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Zero trust isn't an easy concept to understand. Moving from a traditional security architecture that assumes trust for devices, individuals and locations toward a model that instead trusts nothing until it is verified requires new tools, methodologies and a different way of thinking.
Legacy network security designs were perimeter-based, castle-and-moat philosophies. Everything outside the perimeter was considered hostile until proven otherwise. Network security tools -- among them firewalls, intrusion prevention systems, VPN access and other security services -- were deployed to fortify internet and extranet edges of corporate networks. Once on the inside, network-connected devices, users and communications were largely considered "trusted."
Many in the industry realized this was not the most secure approach, but it was only recently that tools were developed that help assume all network devices, users and locations should be considered untrusted until they are verified.
Another factor driving the movement toward zero-trust strategies is public cloud usage. As applications, data and services began migrating to public clouds, security administrators quickly realized that network flows were no longer passing directly through the corporate network. Thus, edge security tools become far less effective.
The ability to create virtualized protective barriers around critical resources -- both on premises and in the cloud -- eliminates flaws found in previous perimeter security models.
Zero-trust use cases: The benefits
From a cost-benefit analysis perspective, zero-trust use cases offer several security advantages that are otherwise difficult or impossible to achieve.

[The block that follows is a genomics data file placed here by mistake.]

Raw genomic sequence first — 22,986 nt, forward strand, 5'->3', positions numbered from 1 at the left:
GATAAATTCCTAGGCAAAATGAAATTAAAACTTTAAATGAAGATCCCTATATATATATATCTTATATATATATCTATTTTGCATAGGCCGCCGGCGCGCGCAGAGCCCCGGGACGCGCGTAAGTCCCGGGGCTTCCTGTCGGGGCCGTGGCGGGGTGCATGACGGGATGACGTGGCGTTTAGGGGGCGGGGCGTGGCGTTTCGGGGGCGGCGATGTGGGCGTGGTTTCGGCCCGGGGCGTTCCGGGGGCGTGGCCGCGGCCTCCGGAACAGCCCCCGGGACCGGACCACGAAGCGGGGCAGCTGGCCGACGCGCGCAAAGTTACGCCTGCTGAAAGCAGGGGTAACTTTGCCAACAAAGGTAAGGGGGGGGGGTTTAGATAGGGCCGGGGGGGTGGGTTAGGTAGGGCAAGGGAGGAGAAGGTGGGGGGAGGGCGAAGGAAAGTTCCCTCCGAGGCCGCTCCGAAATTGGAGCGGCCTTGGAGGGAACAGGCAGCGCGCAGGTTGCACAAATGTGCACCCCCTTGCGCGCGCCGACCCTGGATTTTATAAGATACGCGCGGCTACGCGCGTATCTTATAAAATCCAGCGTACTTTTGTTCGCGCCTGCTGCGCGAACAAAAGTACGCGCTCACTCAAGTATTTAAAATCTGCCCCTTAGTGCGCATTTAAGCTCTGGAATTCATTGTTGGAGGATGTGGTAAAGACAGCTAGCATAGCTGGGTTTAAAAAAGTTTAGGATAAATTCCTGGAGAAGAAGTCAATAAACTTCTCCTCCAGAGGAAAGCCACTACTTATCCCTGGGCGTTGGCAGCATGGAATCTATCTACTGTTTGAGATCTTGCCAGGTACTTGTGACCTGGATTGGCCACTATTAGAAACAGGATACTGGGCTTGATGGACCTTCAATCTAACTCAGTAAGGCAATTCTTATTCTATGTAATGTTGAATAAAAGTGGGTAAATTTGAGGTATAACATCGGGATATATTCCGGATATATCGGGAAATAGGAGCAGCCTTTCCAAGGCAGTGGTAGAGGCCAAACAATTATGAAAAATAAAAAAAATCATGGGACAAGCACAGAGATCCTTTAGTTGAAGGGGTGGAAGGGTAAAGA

Uniform security, regardless of device, user or location. Zero trust removes inherent bias stemming from device type, user status or location the device/user is connecting from. This flattens the security playing field, requiring full enforcement of security mechanisms across the entire corporate infrastructure.
Increased security visibility. Zero trust provides unprecedented visibility by centralizing security logging and management, as well as automating the discovery of devices, applications and end users. This helps create a uniform security policy, no matter where applications, data and services reside.
Regain security control of cloud services. Zero trust can be deployed anywhere it's needed. This not only includes users and devices that connect from or into privately owned and operated networks, but also public cloud services.
Myths about zero trust
Because zero trust is such a popular buzzword in 2020, myths are floating around that, in most cases, are being spawned by misleading marketing material. Two stand out, and the first is the claim that any infrastructure can easily adopt a zero-trust model. The unfortunate truth about deploying zero trust is that it's far more achievable with modern network hardware and applications. Legacy systems and applications cannot always be retrofitted to support zero trust.